Periodic Precipitation Patterns during Coalescence of Reacting Sessile Droplets
mediaposted on 27.10.2015, 00:00 by Marie Jehannin, Sophie Charton, Stefan Karpitschka, Thomas Zemb, Helmuth Möhwald, Hans Riegler
The coalescence behavior of two sessile drops that contain different chemical reactants (cerium nitrate and oxalic acid) and its impact on the formation of the solid precipitate (cerium oxalate) are investigated. With different liquids, the surface tension difference in the moment of drop–drop contact can induce a Marangoni flow. This flow can strongly influence the drop–drop coalescence behavior and thus, with reacting liquids, also the reaction and its products (through the liquid mixing). In our study we find three distinctly different coalescence behaviors (“barrier”, “intermediate”, “noncoalescence”), in contrast to only two behaviors that were observed in the case of nonreacting liquids. The amount of liquid mixing and thus the precipitation rate are very different for the three cases. The “intermediate” case, which exhibits the strongest mixing, has been studied in more detail. For high oxalic acid concentrations, mainly needle-like aggregates, and for low concentrations, mainly flower-like precipitate morphologies are obtained. In a transition range of the oxalic acid concentration, both morphologies can be produced. With the applied coalescence conditions, the different aggregate particles are arranged and fixed in a precipitate raft in a regular, periodic line pattern. This confirms the drop–drop coalescence configuration as a convection-reaction-diffusion system, which can have stationary as well as oscillatory behavior depending on the system parameters.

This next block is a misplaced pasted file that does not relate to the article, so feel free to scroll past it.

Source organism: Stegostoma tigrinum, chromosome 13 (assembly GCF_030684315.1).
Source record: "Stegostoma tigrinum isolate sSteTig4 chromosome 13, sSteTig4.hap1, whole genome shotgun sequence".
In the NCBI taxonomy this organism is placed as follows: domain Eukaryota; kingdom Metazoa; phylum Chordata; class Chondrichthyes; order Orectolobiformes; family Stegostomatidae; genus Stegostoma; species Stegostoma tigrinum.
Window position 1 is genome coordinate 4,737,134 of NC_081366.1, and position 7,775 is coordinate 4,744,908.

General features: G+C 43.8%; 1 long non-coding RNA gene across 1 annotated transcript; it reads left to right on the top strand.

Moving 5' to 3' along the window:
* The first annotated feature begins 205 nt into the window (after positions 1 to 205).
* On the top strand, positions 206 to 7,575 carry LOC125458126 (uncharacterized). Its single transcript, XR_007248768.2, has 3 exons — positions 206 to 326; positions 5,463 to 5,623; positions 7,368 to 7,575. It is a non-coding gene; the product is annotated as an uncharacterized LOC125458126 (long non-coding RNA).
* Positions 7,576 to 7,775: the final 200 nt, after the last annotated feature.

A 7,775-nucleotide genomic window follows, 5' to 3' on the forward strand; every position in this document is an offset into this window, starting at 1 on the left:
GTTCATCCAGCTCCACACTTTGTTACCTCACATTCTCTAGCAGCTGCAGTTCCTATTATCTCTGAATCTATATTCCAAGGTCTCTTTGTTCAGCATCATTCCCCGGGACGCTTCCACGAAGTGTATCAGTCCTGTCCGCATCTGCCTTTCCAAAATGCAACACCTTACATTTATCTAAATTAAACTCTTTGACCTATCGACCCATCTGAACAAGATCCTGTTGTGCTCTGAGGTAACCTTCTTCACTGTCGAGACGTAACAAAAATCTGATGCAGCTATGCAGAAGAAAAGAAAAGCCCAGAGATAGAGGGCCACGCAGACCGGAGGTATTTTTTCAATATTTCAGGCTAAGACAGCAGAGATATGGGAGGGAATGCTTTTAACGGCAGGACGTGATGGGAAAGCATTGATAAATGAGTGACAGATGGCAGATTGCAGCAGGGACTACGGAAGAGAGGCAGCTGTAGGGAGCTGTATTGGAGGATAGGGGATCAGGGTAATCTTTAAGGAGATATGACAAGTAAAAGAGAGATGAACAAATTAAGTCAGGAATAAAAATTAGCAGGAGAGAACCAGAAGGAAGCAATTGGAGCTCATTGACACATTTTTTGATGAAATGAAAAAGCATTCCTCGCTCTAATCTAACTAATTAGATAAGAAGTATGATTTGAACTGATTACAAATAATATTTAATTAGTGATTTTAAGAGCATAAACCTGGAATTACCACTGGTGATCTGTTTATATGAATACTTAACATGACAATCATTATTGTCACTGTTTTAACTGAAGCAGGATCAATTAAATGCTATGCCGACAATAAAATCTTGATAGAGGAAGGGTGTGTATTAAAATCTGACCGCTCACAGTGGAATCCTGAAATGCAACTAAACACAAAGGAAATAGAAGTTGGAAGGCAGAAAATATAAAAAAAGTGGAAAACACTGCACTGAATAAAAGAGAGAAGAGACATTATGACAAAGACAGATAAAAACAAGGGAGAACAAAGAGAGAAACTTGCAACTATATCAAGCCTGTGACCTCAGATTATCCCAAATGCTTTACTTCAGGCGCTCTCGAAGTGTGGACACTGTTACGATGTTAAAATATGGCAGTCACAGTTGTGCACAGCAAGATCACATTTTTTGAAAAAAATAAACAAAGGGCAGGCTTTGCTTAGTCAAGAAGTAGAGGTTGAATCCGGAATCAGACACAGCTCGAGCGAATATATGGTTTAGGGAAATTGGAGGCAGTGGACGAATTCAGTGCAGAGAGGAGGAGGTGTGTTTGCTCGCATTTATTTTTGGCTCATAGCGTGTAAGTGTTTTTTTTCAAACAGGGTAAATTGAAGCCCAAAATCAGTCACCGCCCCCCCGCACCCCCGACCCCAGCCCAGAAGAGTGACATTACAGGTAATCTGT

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Marangoni flowPeriodic Precipitation Patternsoxalic acid concentrationsurface tension differencechemical reactantscoalescence conditionscerium nitrateoscillatory behaviorcerium oxalateprecipitation rateline patternnonreacting liquidsmorphologieoxalic acidtransition rangeoxalic acid concentrationssystem parametersSessile DropletsThe coalescence behavior